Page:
One of the neat things about Jubilees is that it fills in all sorts of gaps left by the biblical text. For example, Genesis gives us the names of Abraham's male ancestors; what about his mother and grandmother? "Proto-feminist" Jubilees (a joke!) has the answer. Have you ever wondered why Abram was named Abram? Never mind Genesis 17:5, the real reason is that he was named after his maternal grandfather.
Take a look at Abraham's family tree as it is reconstructed from Gen 11:20-32 and 20:12:
Along with a lot of other new names, Jubilees (11:15) tells us that Terah and Edna named their son Abram after Edna's father Abram, who, it so happens, was married to Terah's aunt. Sound confusing? Look at the chart (names mentioned in Jubilees are in italics):
I'm a little surprised that Jubilees appears to list Sarai as Abra(ha)m's real sister, not his half-sister as Gen 20:12 would have it.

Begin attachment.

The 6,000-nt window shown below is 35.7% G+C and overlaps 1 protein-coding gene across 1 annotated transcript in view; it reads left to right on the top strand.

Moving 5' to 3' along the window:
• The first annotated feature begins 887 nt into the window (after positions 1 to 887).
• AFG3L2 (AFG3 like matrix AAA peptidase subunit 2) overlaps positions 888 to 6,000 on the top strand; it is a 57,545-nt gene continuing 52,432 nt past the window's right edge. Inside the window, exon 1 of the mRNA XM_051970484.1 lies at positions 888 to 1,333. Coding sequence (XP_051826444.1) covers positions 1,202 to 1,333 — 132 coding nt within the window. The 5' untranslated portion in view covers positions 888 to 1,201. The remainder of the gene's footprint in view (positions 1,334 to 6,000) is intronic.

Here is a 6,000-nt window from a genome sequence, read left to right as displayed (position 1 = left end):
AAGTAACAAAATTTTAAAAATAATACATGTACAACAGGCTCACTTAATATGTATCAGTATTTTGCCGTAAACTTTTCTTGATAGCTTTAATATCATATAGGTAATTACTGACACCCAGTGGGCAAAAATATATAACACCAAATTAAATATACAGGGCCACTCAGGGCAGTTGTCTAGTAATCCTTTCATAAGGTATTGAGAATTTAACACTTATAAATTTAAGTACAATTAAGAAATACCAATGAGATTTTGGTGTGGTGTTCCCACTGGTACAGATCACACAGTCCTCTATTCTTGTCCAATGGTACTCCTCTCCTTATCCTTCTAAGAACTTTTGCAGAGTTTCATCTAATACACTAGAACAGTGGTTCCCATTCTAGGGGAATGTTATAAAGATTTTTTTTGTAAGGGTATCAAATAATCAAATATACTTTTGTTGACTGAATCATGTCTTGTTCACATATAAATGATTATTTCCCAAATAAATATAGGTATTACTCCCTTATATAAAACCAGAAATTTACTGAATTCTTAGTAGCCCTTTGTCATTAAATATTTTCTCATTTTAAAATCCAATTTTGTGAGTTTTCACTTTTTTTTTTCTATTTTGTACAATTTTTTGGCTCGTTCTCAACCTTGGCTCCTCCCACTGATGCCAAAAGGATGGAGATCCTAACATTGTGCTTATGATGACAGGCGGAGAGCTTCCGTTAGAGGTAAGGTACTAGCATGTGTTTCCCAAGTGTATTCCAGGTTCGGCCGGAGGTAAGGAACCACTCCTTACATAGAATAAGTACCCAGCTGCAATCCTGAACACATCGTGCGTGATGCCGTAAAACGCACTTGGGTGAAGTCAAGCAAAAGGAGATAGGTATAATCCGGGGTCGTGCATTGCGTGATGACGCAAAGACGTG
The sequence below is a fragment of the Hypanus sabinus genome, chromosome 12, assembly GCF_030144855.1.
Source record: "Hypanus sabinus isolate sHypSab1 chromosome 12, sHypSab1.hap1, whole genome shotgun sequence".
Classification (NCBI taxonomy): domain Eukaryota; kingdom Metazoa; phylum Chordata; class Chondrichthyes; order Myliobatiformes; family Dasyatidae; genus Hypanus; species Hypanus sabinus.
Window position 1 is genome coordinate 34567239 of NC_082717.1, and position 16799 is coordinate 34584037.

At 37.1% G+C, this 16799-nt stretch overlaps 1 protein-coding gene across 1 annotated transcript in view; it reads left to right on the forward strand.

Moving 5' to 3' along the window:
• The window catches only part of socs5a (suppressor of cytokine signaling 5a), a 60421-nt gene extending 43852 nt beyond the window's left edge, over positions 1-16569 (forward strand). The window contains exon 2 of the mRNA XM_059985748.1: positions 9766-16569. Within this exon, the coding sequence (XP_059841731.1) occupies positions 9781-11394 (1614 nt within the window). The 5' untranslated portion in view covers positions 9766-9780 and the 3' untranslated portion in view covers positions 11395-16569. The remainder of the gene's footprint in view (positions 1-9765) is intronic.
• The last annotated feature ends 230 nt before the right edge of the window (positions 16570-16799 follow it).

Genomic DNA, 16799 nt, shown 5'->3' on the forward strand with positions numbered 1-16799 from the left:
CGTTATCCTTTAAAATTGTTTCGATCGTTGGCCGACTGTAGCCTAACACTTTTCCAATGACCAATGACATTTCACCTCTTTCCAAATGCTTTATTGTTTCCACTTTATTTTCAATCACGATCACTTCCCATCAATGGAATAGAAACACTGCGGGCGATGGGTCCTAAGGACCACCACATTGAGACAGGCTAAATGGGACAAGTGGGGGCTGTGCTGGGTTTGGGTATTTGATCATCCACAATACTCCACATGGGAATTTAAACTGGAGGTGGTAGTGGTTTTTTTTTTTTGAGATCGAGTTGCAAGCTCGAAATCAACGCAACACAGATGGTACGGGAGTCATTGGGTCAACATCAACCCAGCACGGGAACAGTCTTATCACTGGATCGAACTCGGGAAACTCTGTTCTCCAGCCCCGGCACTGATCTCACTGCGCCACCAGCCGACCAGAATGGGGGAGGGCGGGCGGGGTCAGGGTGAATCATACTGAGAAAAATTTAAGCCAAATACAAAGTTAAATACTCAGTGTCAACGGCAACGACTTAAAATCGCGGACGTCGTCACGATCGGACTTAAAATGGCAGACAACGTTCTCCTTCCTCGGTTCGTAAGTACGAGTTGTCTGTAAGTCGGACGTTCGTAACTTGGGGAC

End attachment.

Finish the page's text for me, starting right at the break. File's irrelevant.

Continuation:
The only real evidence that the Byzantine chronicler, Cedrenus, was familiar with this part of Jubilees is a reference to Terah's wife Edna and her father (our Abram's grandfather) Abram.
In Cedrenus, however, it is not Edna's mother but her father who shows up as Nahor's brother.
I would not have bothered to work out Abram's family tree if I were not working through references to Jubilees in Cedrenus for the Online Critical Pseudepigrapha (mentioned already here). When I first read this section of Cedrenus, I thought I saw the name of Abram's maternal great-grandfather, and I wanted to know where in the world Cedrenus got that information. In the end, all I needed to do was slow down and read Cedrenus more carefully. As he often does, Cedrenus was merely synchronizing the biblical story with extra-biblical events. In this case, he was coordinating the year of Abram's birth with the reign of Ninus, the first king of the Assyrians, and the 16th dynasty of Thebes. But the chart was interesting anyway.